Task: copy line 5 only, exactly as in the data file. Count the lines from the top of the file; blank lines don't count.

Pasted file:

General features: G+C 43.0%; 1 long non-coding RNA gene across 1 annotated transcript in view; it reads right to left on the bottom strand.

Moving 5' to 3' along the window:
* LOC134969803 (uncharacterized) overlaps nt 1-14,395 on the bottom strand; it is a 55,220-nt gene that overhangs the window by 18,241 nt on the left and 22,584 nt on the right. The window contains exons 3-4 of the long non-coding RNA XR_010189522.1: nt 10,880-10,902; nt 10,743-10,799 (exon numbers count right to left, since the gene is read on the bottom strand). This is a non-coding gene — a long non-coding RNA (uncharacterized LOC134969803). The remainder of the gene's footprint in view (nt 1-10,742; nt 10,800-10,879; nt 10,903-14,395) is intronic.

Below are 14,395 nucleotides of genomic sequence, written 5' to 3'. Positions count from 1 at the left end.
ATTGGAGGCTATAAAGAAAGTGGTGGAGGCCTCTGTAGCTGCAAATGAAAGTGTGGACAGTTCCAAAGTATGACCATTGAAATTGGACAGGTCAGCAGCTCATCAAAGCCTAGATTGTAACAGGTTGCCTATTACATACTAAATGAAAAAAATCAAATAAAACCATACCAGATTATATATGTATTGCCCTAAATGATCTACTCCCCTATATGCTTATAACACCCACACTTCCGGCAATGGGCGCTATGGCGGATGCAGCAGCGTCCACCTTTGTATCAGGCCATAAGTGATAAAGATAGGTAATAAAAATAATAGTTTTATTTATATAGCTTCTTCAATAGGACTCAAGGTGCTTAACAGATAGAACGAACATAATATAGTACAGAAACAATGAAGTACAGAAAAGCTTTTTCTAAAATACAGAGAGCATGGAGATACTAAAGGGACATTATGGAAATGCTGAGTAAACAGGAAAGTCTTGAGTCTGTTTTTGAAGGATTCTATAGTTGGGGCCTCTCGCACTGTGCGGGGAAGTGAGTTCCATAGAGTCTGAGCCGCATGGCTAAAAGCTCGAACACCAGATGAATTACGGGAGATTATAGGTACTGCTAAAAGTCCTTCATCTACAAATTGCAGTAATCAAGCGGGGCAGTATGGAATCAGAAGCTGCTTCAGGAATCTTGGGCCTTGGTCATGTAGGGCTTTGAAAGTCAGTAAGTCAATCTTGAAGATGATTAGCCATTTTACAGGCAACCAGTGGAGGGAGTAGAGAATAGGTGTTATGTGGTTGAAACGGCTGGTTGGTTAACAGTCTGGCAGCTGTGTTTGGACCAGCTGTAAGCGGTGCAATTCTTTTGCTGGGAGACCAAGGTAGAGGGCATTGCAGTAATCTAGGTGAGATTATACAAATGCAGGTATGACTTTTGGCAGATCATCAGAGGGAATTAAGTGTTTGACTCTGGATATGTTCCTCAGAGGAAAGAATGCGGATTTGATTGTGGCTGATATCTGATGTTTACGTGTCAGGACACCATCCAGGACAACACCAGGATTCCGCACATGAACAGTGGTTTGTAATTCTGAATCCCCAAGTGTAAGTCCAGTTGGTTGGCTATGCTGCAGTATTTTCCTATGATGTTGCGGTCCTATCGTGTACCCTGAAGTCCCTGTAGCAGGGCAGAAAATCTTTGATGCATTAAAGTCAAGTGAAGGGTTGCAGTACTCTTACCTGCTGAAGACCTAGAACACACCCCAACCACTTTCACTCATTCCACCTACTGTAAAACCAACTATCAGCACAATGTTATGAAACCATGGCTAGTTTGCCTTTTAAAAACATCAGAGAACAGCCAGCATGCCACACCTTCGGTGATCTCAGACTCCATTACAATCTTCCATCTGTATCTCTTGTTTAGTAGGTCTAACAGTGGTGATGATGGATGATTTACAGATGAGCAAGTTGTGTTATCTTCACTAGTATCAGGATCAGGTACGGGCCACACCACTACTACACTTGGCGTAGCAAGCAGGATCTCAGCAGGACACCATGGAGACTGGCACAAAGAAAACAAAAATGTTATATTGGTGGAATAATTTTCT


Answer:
ATTGGAGGCTATAAAGAAAGTGGTGGAGGCCTCTGTAGCTGCAAATGAAAGTGTGGACAGTTCCAAAGTATGACCATTGAAATTGGACAGGTCAGCAGCTCATCAAAGCCTAGATTGTAACAGGTTGCCTATTACATACTAAATGAAAAAAATCAAATAAAACCATACCAGATTATATATGTATTGCCCTAAATGATCTACTCCCCTATATGCTTATAACACCCACACTTCCGGCAATGGGCGCTATGGCGGATGCAGCAGCGTCCACCTTTGTATCAGGCCATAAGTGATAAAGATAGGTAATAAAAATAATAGTTTTATTTATATAGCTTCTTCAATAGGACTCAAGGTGCTTAACAGATAGAACGAACATAATATAGTACAGAAACAATGAAGTACAGAAAAGCTTTTTCTAAAATACAGAGAGCATGGAGATACTAAAGGGACATTATGGAAATGCTGAGTAAACAGGAAAGTCTTGAGTCTGTTTTTGAAGGATTCTATAGTTGGGGCCTCTCGCACTGTGCGGGGAAGTGAGTTCCATAGAGTCTGAGCCGCATGGCTAAAAGCTCGAACACCAGATGAATTACGGGAGATTATAGGTACTGCTAAAAGTCCTTCATCTACAAATTGCAGTAATCAAGCGGGGCAGTATGGAATCAGAAGCTGCTTCAGGAATCTTGGGCCTTGGTCATGTAGGGCTTTGAAAGTCAGTAAGTCAATCTTGAAGATGATTAGCCATTTTACAGGCAACCAGTGGAGGGAGTAGAGAATAGGTGTTATGTGGTTGAAACGGCTGGTTGGTTAACAGTCTGGCAGCTGTGTTTGGACCAGCTGTAAGCGGTGCAATTCTTTTGCTGGGAGACCAAGGTAGAGGGCATTGCAGTAATCTAGGTGAGATTATACAAATGCAGGTATGACTTTTGGCAGATCATCAGAGGGAATTAAGTGTTTGACTCTGGATATGTTCCTCAGAGGAAAGAATGCGGATTTGATTGTGGCTGATATCTGATGTTTACGTGTCAGGACACCATCCAGGACAACACCAGGATTCCGCACATGAACAGTGGTTTGTAATTCTGAATCCCCAAGTGTAAGTCCAGTTGGTTGGCTATGCTGCAGTATTTTCCTATGATGTTGCGGTCCTATCGTGTACCCTGAAGTCCCTGTAGCAGGGCAGAAAATCTTTGATGCATTAAAGTCAAGTGAAGGGTTGCAGTACTCTTACCTGCTGAAGACCTAGAACACACCCCAACCACTTTCACTCATTCCACCTACTGTAAAACCAACTATCAGCACAATGTTATGAAACCATGGCTAGTTTGCCTTTTAAAAACATCAGAGAACAGCCAGCATGCCACACCTTCGGTGATCTCAGACTCCATTACAATCTTCCATCTGTATCTCTTGTTTAGTAGGTCTAACAGTGGTGATGATGGATGATTTACAGATGAGCAAGTTGTGTTATCTTCACTAGTATCAGGATCAGGTACGGGCCACACCACTACTACACTTGGCGTAGCAAGCAGGATCTCAGCAGGACACCATGGAGACTGGCACAAAGAAAACAAAAATGTTATATTGGTGGAATAATTTTCT